"If you don't guard him tight, he shoots the jumper," says Michigan coach Steve Fisher. "If you do get up on him, he's by you. And all the while the rest of his teammates are bumping you and screening you and giving him angles, and you don't get a square look at the guy."
At week's end Cheaney needed only 76 more points to supplant Steve Alford as the Hoosiers' alltime leading scorer. Eighty more and he'll pass Glen Rice of Michigan to become the Big Ten's career point leader. Throw out Isiah Thomas and George McGinnis, for they stayed only briefly in Bloomington, and you can argue that Cheaney is the school's greatest player ever—better than Alford, better than Scott May, better than Mike Woodson, Steve Downing, Walt Bellamy, Don Schlundt or the immortal Jimmy (the Human) Rayl.
"He probably doesn't have Steve Green's range," says former Hoosier All-America Quinn Buckner, who believes Cheaney is the best forward to play at Indiana. "And Woodson was a great scorer. But he's a better athlete than both of them, and he's quicker than May. This kid plays with much more ease. There were times early in his career when Calbert would coast. He'd get lost in the game. Now he knows how to get shots."
Unlike the aforementioned Indiana greats, Cheaney came to Bloomington with scant fanfare. At Evansville's Harrison High he was known as a shooter and not much else. Indiana assistant coach Ron Felling thought highly of him, but the first time Knight saw him play, Cheaney failed to demonstrate the one skill he was supposed to have. "Coach always tells people I shot five for 31 that day," he says. "Actually it was eight for 25. Not a whole lot better."
After his junior season Cheaney told Evansville coach Jim Crews that he wanted to commit to the hometown Aces. Crews asked him whether he had talked over his decision with his mom. Cheaney said he hadn't, and at Crews's suggestion he did. Bad suggestion: Mom counseled him to wait. Soon the cattle call of the summer-camp and all-star circuit began, and Knight finally caught Cheaney on a good day. He signed with the Hoosiers before his senior season, a move that sorely disappointed Crews, who had played for and coached under Knight.
Sixteen games into his senior year, with Harrison High unbeaten, ranked second in the state and playing at No. 1 Terre Haute South, Cheaney landed awkwardly on an opponent's shoe and broke his left foot. That ended his season. But with a screw surgically implanted in the foot, he set about his rehabilitation, applying the same sense of purpose to the task that he has to developing a dribble-drive and a more determined rebounding attitude. The screw is still there.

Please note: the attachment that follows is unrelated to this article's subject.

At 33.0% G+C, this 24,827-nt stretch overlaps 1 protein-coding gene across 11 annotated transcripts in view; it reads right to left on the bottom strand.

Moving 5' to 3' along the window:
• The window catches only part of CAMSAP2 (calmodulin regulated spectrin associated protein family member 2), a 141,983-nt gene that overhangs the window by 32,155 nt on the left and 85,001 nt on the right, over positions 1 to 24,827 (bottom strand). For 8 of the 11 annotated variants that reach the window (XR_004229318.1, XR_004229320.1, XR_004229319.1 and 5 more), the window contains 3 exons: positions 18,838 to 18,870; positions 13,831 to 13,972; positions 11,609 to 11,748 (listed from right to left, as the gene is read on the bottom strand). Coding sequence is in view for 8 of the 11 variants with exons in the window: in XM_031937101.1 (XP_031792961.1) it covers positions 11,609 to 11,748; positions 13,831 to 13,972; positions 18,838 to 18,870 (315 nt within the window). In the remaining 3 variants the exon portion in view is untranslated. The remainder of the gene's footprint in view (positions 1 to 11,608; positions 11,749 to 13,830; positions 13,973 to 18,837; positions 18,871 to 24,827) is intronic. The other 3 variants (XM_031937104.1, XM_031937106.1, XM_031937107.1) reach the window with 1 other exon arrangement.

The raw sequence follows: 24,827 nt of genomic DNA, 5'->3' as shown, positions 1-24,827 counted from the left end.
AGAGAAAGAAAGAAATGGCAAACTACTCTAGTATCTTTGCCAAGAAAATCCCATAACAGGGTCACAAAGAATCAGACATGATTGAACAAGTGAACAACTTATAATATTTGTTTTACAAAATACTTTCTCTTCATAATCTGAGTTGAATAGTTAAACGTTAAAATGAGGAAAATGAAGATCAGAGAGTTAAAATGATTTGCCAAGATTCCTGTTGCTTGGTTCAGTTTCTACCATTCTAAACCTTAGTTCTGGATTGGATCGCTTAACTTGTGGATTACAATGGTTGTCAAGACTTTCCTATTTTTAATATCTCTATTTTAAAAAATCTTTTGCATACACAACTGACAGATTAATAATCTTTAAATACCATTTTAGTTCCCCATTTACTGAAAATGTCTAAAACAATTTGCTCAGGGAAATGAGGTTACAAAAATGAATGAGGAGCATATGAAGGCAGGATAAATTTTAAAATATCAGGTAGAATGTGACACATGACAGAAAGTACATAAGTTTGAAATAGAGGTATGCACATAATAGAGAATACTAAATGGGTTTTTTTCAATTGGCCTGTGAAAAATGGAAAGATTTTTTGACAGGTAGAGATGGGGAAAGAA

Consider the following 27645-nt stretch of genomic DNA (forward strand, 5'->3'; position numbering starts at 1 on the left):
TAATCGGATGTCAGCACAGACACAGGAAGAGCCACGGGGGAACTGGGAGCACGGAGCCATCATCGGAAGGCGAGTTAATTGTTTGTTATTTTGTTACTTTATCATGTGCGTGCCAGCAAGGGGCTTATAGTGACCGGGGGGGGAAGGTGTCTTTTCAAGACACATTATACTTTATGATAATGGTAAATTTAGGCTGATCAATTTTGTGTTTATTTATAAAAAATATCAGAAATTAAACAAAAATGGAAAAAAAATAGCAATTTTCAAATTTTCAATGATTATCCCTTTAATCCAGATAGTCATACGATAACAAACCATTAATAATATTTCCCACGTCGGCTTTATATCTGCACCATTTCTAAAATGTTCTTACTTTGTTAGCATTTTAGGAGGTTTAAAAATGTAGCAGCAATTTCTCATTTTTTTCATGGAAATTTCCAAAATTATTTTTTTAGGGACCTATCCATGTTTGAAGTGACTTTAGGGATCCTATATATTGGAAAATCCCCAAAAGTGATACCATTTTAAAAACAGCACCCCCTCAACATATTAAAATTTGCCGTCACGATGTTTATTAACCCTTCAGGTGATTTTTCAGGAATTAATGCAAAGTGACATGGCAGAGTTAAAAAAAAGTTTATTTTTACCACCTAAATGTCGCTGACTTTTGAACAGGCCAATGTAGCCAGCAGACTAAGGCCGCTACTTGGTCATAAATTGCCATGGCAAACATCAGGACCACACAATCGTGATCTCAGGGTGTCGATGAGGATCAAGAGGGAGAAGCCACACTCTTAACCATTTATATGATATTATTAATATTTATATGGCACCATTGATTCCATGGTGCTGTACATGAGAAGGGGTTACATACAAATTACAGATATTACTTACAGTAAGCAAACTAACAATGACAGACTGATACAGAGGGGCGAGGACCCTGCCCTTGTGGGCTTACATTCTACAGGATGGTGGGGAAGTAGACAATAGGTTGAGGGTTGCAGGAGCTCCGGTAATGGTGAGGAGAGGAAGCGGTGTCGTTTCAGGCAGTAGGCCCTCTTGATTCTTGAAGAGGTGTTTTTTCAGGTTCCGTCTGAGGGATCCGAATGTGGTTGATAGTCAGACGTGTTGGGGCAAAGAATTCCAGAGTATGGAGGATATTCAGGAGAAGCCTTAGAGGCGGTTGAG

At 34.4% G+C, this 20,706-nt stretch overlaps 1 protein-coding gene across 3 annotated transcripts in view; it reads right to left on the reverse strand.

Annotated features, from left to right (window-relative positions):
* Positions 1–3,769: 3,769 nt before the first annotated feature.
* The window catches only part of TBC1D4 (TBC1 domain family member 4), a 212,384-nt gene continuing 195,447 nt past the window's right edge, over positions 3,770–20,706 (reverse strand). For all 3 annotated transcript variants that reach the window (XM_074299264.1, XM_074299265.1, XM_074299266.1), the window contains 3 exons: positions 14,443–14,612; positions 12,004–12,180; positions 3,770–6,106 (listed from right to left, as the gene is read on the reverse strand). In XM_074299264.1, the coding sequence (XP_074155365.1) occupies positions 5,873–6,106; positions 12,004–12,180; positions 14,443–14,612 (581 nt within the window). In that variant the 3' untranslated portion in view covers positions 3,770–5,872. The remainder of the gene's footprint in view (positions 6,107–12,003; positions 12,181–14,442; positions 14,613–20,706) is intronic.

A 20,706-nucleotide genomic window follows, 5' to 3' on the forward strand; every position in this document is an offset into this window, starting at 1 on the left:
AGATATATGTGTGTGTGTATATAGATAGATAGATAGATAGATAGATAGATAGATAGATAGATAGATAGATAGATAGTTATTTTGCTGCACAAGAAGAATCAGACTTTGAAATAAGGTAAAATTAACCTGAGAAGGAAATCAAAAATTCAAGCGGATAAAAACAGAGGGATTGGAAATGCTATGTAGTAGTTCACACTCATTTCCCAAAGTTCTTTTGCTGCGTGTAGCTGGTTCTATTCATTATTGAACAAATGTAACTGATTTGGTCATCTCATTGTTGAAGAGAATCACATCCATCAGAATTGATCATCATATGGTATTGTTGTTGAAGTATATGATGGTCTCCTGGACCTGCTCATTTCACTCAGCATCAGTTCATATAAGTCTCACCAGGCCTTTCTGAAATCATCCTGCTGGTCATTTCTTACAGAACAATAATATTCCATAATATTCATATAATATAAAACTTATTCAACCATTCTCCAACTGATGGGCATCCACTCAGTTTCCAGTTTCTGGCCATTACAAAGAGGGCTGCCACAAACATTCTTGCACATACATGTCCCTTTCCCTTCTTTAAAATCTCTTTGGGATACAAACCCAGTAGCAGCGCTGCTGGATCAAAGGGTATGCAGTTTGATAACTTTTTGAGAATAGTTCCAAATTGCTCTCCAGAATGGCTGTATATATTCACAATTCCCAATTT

"There's an old saying that the only trouble with lefthanders is that they think lefthanded," says Indiana State coach Tates Locke, another former Knight assistant, who is himself a southpaw. "Calbert's different. McGinnis, Downing, Isiah, they all came to Indiana with great credentials and All-America status. This guy was a one-dimensional player in high school. So many kids love to go into the gym and work on their strengths. He's always working on his weaknesses. And he has taken all the praise from the outside, and all the criticism from the inside, so well."
As Indiana, the fifth team to top the polls this season, enters its third week ranked No. 1, the Hoosiers' most conspicuous flaw remains their spotty free throw shooting. All that motion is designed, at the very least, to place a player at the foul line, that blessed spot where, in the Abe Lemons phrase, "you get to shoot unguarded." The Hoosiers have made more free throws than their opponents have attempted this season and have knocked down better than 70% of their tries. Yet Indiana has been a charity-stripe basket case in its two defeats, going four for 13 in a 74-69 loss to Kansas and 18 for 36 while losing 81-78 to Kentucky. On Sunday the Hoosiers held an 11-point lead with less than a minute to go, only to miss four free throws and let Michigan sneak to within a point at the buzzer. It's a most curious weakness in a Knight team, for he has always insisted, first and foremost, on doing well the things you can control.
It figures that every team taking its turn at the top during this discombobulated season would have some flaw. Now, at least, this season-with-a-screw-loose may have a player of the year with all his screws in place.